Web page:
Ray Link’s recent guest blog was one of our most popular entries! And today I am pleased to present a guest opinion from another financial expert with a slightly different perspective. Doug Johanson is one of the Northwest’s leading financial managers, and I have always known him to take a sensible long-term perspective towards the market. He advocates discipline in investing and stresses a long-term approach towards the market.
Of course, right now investors are finding their resolve (and nerves) a bit tested. As I write this the Dow is off another 250 points, diving into areas I frankly did not think it would hit. Last night as I drove home I listened to a very pessimistic George Soros on NPR essentially advise investors to take their money and bury it in the back yard to avoid what he believes is the coming really big meltdown. But sometimes the Warrior finds opportunity when other people run in terror, and I personally find myself conflicted. Though I am not a market timer, common sense and a historical perspective towards the market is giving me a buy sign, yet these are weird and wild times. Filling your tank might require taking out a home equity loan (if only you could get one), and the once venerable General Motors has a market cap smaller than Hooters. So, lets listen to Doug’s calm and rational advice, and hope he is right.
The Importance of Discipline
by Doug Johanson
While I agree with Ray’s general premise and his analysis, that stocks can go long periods of time underperforming cash, this could easily lead the casual reader to form a harmful conclusion – primarily that stocks should be avoided.
As investors in the world’s financial markets, we all need to be acutely aware that the higher the return of a given asset, the higher the risk (or fluctuation) that should be expected in the short run. You’ll see in the chart below that during the last 83 years stock returns outpaced cash (T-bills) by nearly seven percent annualized. However, there were still three time periods of nine years or longer, including the present, during which stocks unperformed cash. After each one of these periods, you’ll notice the significant and prolonged outperformance of stocks. What is an investor to conclude from this? We have concluded that patience and discipline are absolutely essential keys to successful investing – along with the proper asset allocation (diversification) and a focus on driving down the costs and taxes associated with investing.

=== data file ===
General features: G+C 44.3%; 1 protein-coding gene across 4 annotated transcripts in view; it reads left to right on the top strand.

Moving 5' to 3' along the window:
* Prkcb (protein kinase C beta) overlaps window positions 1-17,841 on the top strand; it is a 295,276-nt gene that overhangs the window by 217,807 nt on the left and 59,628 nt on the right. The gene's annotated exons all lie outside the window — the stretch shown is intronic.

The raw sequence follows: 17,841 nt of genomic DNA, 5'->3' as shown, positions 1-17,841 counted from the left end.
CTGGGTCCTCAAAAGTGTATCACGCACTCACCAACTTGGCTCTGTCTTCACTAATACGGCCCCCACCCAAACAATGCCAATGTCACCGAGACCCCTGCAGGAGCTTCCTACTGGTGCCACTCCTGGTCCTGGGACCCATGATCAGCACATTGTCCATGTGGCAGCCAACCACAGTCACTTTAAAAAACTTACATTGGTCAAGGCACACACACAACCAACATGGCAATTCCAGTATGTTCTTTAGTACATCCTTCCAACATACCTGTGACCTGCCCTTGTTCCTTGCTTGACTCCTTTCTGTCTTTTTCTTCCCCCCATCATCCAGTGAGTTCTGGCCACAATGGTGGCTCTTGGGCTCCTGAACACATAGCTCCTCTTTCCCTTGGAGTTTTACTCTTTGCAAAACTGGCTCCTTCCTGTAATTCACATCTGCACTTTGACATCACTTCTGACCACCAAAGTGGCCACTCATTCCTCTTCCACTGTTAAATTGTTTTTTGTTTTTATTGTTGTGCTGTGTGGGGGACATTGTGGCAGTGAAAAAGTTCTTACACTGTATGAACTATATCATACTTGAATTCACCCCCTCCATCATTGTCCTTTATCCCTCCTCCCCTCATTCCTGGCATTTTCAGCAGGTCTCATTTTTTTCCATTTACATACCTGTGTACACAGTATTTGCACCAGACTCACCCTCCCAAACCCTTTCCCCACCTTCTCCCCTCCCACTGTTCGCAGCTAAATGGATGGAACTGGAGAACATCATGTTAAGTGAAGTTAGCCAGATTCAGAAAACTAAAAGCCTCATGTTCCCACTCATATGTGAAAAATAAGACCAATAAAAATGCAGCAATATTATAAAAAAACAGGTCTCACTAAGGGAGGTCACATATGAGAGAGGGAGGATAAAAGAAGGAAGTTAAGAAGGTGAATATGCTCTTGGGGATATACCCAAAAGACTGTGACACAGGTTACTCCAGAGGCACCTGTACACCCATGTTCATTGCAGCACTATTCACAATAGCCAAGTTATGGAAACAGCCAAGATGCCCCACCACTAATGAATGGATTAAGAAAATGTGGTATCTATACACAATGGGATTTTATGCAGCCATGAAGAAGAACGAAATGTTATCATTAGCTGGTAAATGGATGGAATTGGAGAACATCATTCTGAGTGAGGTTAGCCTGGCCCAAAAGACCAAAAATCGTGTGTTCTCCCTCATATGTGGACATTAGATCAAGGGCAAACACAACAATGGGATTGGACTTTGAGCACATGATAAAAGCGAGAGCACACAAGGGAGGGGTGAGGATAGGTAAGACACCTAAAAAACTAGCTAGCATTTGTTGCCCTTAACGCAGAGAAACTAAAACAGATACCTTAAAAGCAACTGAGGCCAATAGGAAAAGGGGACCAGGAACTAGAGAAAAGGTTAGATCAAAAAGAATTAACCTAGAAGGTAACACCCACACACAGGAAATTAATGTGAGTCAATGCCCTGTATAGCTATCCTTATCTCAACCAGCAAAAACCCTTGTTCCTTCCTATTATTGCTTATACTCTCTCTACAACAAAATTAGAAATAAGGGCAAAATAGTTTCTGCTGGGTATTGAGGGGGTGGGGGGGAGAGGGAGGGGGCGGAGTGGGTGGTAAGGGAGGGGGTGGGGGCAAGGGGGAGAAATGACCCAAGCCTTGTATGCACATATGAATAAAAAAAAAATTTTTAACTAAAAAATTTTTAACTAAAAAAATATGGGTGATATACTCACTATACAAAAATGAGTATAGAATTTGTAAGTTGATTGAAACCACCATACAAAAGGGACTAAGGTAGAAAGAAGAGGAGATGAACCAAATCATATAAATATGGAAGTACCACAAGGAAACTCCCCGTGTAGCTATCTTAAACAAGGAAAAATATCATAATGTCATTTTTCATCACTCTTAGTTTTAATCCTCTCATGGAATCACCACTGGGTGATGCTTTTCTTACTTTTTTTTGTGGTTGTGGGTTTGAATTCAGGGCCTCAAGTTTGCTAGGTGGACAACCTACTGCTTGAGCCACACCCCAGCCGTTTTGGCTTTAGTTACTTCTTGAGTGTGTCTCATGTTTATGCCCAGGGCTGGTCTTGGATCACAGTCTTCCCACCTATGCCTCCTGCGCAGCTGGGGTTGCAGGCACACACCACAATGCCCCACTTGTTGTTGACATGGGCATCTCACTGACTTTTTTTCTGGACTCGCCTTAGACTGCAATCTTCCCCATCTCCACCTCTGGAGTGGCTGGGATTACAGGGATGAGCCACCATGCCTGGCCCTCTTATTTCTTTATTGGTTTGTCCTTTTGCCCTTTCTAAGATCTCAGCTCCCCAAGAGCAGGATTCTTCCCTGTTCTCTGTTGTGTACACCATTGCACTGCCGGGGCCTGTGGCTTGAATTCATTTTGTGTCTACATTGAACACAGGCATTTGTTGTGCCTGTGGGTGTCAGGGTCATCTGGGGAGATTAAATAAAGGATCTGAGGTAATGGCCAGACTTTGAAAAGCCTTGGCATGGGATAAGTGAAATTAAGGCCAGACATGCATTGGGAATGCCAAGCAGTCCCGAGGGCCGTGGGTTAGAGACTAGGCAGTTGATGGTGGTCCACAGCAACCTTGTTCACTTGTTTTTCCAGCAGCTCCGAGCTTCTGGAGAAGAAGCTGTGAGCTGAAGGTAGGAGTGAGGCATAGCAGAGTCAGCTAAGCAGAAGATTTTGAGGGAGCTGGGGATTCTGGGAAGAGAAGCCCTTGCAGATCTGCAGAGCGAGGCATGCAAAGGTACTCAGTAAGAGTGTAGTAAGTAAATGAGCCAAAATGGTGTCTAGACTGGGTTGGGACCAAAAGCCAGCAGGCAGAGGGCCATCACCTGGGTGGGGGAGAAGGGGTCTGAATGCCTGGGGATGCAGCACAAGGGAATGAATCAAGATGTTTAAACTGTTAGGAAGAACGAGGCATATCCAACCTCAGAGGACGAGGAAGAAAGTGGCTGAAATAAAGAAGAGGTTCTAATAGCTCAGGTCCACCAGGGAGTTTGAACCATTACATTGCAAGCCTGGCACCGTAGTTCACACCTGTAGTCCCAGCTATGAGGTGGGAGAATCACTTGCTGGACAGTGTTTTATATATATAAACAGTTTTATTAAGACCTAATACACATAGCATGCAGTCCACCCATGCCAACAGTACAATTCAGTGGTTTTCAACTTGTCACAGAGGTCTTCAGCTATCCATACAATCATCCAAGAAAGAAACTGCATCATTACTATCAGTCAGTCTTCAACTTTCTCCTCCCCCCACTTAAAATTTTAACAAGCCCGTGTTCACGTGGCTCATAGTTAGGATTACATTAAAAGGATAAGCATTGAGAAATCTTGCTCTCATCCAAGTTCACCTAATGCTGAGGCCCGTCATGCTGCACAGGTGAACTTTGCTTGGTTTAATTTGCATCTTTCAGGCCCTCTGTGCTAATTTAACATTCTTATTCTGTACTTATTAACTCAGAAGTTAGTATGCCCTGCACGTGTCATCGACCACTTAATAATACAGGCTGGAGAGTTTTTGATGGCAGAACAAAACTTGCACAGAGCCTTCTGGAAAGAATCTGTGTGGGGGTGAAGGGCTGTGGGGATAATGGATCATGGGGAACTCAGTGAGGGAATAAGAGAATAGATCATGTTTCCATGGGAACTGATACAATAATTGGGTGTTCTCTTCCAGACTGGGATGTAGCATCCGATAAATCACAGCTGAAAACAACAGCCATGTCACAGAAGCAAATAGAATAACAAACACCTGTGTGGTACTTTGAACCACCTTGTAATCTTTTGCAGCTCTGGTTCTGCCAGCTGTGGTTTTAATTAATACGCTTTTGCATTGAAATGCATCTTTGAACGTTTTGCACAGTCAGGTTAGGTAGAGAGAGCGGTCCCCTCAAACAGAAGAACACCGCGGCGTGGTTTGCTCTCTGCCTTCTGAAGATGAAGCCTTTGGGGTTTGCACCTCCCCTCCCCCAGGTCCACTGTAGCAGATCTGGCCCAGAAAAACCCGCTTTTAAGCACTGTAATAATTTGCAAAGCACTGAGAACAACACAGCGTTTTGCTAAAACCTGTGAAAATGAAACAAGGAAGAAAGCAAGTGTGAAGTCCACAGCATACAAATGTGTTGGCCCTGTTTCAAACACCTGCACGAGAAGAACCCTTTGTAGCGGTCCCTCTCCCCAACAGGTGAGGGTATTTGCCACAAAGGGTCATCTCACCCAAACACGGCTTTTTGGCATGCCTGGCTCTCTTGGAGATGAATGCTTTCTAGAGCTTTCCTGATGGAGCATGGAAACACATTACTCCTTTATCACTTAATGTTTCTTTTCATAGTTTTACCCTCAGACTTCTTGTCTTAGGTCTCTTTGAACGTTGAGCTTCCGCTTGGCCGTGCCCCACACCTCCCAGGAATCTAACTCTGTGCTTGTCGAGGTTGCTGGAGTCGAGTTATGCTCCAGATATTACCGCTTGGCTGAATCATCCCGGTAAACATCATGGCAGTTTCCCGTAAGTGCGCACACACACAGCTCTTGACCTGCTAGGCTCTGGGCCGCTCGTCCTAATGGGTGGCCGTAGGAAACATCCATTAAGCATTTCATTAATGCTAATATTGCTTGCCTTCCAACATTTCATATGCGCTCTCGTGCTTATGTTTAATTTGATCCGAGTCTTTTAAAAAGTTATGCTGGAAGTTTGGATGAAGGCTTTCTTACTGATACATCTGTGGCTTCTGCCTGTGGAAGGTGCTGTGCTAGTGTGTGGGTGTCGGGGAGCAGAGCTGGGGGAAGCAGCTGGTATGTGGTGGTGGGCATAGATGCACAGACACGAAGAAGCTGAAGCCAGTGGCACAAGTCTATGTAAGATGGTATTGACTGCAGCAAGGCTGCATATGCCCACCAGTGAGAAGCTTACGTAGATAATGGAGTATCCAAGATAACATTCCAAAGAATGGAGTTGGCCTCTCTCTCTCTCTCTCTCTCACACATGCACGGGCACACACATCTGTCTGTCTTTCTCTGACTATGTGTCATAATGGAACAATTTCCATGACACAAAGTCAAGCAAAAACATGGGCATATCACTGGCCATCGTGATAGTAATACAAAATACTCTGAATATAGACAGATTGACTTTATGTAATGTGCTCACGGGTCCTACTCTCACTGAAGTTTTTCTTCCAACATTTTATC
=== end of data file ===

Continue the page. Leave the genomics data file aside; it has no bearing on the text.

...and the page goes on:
While Ray accurately states that most investors should “reduce equity exposure well in advance of retirement”, let’s not forget that “retirement” for most people occurs far in advance of their eventual death which, for planning purposes, may not happen for another 30+ years. A person’s time horizon and subsequent tolerance for risk should not be defined by their retirement, but by their life expectancy. There are no 20-year time periods, much less 30-year time periods, during which stocks underperformed cash. In fact, since 1926, stocks have lost money only 10% of the time over five years and never over 15 years. That type of fluctuation seems like a small price to pay for the superior expected long term return of stocks relative to bonds and cash.
Finally, let’s not forget about what is even a greater risk for most people than volatility risk, the risk of inflation eroding their standard of living. Inflation refers to the price appreciation of the basket of goods and services we all purchase and use as consumers. Even moderate amounts of inflation have a powerful effect, in that 3% annualized inflation will double prices in 24 years. A person retiring at age 55 will have to pay twice as much to shop, eat, travel and stay healthy when they are 79. Remember, cash, and even bonds for that matter, basically generate returns in line with inflation. A portfolio invested too heavily in cash and bonds could easily result in a person not being able to maintain their standard of living.
If one chooses to view volatility relative to inflation, the story becomes much different. According to Vanguard, since 1926, a cash portfolio, after inflation, experienced as high a percentage of years with negative returns (35%) as an all-stock portfolio (also 35%) and just slightly less than a bond portfolio (38%). Of course, the magnitude of both negative and positive returns is greater with stocks than bonds or cash.
When financial markets turn turbulent, as they are now, the stock market is a scary place and cash investments seem like a terrific alternative. There is also no question ten years can seem like an eternity. The problem with too much of a “play it safe” approach is that the returns may be too low to meet your long-term financial goals, such as a comfortable retirement.
About the author: Doug Johanson is a Principal and the Chief Investment Officer for Vista Capital Partners, a Portland, Oregon-based registered investment advisory firm. Doug has been managing individual and institutional portfolios for the past fifteen years. A CFA charter holder, Doug earned his Bachelor of Science degree in Finance (magna cum laude) from the University of Oregon. Doug is past-President of the Portland Society of Financial Analysts.